Use probability density functions to describe a system, and recognize simple probability functions and their properties including Gaussian (normal), binomial (or multinomial), and Poisson distributions.
Use combinatorics to define probabilities in simple systems.
Describe how to choose a Gibbsian ensemble for calculation of system properties. Be able to recognize when the following ensembles are appropriate: microcanonical (N,V,E), canonical (N,V,T), grand canonical (V,T,m), isobaric-isothermal (N,T,P). Know how to construct the partition function in each case.
Calculate average system quantities and thermodynamic variables using the appropriate partition function.
Calculate the size of fluctuations of system properties and relate them to the number of particles in a system.
Use proper statistics for classical particles and for quantum particles (bosons or fermions).
Calculate canonical partition functions for translation, rotation, and harmonic vibration. Use them for applications and know when they don't apply.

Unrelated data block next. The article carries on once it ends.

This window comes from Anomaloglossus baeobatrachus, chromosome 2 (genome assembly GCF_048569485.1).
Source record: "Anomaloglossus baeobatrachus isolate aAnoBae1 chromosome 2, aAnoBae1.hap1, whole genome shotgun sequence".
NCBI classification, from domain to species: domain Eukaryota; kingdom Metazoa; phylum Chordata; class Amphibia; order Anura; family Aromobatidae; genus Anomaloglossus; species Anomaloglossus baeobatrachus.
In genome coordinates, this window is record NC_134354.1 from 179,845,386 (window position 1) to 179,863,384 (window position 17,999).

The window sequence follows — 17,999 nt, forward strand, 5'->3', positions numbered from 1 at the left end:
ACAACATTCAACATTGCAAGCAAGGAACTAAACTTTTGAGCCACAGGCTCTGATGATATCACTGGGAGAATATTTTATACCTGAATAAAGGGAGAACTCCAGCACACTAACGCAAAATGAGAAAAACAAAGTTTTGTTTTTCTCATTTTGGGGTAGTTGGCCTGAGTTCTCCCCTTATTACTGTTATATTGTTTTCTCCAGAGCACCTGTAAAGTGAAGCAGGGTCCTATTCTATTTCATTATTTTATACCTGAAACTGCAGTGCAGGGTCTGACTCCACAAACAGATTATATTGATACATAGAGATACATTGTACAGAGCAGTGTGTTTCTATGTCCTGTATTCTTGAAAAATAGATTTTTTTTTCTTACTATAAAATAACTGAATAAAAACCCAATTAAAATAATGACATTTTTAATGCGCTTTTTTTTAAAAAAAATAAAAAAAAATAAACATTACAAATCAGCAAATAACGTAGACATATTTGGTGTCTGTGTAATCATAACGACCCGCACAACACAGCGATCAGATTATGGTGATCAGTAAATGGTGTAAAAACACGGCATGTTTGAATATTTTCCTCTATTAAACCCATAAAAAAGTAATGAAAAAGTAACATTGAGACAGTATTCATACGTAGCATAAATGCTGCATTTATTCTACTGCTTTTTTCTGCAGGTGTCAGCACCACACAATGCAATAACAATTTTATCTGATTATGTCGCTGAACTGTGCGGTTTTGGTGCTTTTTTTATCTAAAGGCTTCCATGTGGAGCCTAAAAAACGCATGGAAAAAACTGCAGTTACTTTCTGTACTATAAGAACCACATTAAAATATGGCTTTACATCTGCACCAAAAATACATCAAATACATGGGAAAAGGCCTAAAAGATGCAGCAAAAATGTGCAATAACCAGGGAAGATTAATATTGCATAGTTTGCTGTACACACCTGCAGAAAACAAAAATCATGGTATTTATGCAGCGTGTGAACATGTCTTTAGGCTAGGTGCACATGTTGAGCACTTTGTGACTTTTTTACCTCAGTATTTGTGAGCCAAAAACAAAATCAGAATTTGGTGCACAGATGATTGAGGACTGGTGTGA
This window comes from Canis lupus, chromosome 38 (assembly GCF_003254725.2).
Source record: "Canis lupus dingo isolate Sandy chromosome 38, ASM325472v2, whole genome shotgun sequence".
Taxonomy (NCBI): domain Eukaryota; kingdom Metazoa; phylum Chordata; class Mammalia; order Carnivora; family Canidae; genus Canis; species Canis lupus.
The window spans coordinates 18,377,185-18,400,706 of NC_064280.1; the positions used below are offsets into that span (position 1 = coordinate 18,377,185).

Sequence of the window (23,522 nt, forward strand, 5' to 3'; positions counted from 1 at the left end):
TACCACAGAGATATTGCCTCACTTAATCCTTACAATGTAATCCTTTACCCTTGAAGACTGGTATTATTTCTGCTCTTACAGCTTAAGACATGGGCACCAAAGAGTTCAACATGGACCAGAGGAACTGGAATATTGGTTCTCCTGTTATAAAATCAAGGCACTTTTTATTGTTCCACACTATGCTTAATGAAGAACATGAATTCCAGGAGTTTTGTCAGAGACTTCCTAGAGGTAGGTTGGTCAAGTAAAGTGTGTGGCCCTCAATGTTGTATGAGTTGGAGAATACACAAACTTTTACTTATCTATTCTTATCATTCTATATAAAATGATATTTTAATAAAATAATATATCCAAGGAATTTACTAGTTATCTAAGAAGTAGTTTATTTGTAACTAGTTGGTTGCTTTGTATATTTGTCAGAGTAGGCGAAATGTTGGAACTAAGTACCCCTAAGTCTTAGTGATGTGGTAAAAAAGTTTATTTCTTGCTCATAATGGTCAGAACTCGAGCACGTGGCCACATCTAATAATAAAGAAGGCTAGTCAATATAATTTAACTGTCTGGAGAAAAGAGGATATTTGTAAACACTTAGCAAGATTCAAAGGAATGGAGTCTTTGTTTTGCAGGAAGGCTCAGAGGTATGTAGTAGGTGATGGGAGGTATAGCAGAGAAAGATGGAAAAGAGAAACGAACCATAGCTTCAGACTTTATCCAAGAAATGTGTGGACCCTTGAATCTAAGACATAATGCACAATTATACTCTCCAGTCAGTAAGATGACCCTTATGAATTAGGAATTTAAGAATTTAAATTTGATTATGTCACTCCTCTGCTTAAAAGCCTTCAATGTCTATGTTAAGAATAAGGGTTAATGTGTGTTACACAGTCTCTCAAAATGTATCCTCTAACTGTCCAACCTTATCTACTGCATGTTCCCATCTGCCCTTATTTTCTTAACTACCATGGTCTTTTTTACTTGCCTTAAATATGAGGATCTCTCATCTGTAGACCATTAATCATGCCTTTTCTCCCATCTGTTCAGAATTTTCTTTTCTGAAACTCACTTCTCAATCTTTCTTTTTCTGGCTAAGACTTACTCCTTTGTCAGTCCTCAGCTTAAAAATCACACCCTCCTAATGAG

Explain the meaning, significance and range of applicability of these fundamentals: ergodic hypothesis, equipartition theorem, and Bose-Einstein condensation.
Use statistical mechanical principles to describe chemical equilibrium constants.
Apply statistical mechanical principles to simple crystals, blackbody radiation and imperfect gases.
Use the Metropolis Monte Carlo method to calculate statistical averages for a system. Know how to choose an efficient sampling method.
Show how to use molecular dynamics to calculate statistical averages for a molecular system. Know when molecular dynamics is more appropriate than Monte Carlo methods. Know the advantages and disadvantages of common trajectory propagation algorithms.
Obtain the radial distribution from the probability function for a system, from Monte Carlo calculations or molecular dynamics trajectories and evaluate system properties from the radial distribution function.
Use Monte Carlo and transfer matrix methods to study a system of interacting spins as a model of phase transitions.